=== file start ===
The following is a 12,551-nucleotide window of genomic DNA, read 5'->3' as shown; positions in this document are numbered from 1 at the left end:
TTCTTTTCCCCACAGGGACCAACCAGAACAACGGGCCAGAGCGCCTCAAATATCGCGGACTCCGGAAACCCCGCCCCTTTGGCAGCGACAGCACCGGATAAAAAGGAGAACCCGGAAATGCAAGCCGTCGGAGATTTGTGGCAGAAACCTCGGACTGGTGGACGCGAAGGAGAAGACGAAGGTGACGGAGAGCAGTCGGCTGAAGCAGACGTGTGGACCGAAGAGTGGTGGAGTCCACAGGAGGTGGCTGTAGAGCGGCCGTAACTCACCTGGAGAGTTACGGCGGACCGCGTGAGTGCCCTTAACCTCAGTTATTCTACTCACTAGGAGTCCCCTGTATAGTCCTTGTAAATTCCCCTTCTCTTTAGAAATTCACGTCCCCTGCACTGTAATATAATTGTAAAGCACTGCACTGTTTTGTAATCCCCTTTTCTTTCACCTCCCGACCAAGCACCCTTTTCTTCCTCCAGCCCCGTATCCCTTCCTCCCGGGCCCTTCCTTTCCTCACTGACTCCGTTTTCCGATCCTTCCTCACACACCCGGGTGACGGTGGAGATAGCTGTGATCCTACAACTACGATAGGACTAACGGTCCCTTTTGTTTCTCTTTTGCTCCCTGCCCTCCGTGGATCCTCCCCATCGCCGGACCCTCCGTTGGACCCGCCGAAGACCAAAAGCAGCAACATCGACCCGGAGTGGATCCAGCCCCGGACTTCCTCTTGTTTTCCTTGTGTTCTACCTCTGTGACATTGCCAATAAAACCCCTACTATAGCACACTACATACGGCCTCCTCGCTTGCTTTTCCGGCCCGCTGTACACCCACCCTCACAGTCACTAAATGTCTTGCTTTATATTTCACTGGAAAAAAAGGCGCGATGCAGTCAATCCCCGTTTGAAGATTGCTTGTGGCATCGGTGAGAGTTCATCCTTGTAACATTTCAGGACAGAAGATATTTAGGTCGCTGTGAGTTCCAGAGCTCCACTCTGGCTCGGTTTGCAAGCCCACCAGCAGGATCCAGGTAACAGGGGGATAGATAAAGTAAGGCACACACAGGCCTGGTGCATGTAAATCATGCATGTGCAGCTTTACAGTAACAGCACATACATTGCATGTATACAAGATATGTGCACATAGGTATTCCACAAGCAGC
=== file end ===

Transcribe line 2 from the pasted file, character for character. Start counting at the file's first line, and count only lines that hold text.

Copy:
TTCTTTTCCCCACAGGGACCAACCAGAACAACGGGCCAGAGCGCCTCAAATATCGCGGACTCCGGAAACCCCGCCCCTTTGGCAGCGACAGCACCGGATAAAAAGGAGAACCCGGAAATGCAAGCCGTCGGAGATTTGTGGCAGAAACCTCGGACTGGTGGACGCGAAGGAGAAGACGAAGGTGACGGAGAGCAGTCGGCTGAAGCAGACGTGTGGACCGAAGAGTGGTGGAGTCCACAGGAGGTGGCTGTAGAGCGGCCGTAACTCACCTGGAGAGTTACGGCGGACCGCGTGAGTGCCCTTAACCTCAGTTATTCTACTCACTAGGAGTCCCCTGTATAGTCCTTGTAAATTCCCCTTCTCTTTAGAAATTCACGTCCCCTGCACTGTAATATAATTGTAAAGCACTGCACTGTTTTGTAATCCCCTTTTCTTTCACCTCCCGACCAAGCACCCTTTTCTTCCTCCAGCCCCGTATCCCTTCCTCCCGGGCCCTTCCTTTCCTCACTGACTCCGTTTTCCGATCCTTCCTCACACACCCGGGTGACGGTGGAGATAGCTGTGATCCTACAACTACGATAGGACTAACGGTCCCTTTTGTTTCTCTTTTGCTCCCTGCCCTCCGTGGATCCTCCCCATCGCCGGACCCTCCGTTGGACCCGCCGAAGACCAAAAGCAGCAACATCGACCCGGAGTGGATCCAGCCCCGGACTTCCTCTTGTTTTCCTTGTGTTCTACCTCTGTGACATTGCCAATAAAACCCCTACTATAGCACACTACATACGGCCTCCTCGCTTGCTTTTCCGGCCCGCTGTACACCCACCCTCACAGTCACTAAATGTCTTGCTTTATATTTCACTGGAAAAAAAGGCGCGATGCAGTCAATCCCCGTTTGAAGATTGCTTGTGGCATCGGTGAGAGTTCATCCTTGTAACATTTCAGGACAGAAGATATTTAGGTCGCTGTGAGTTCCAGAGCTCCACTCTGGCTCGGTTTGCAAGCCCACCAGCAGGATCCAGGTAACAGGGGGATAGATAAAGTAAGGCACACACAGGCCTGGTGCATGTAAATCATGCATGTGCAGCTTTACAGTAACAGCACATACATTGCATGTATACAAGATATGTGCACATAGGTATTCCACAAGCAGC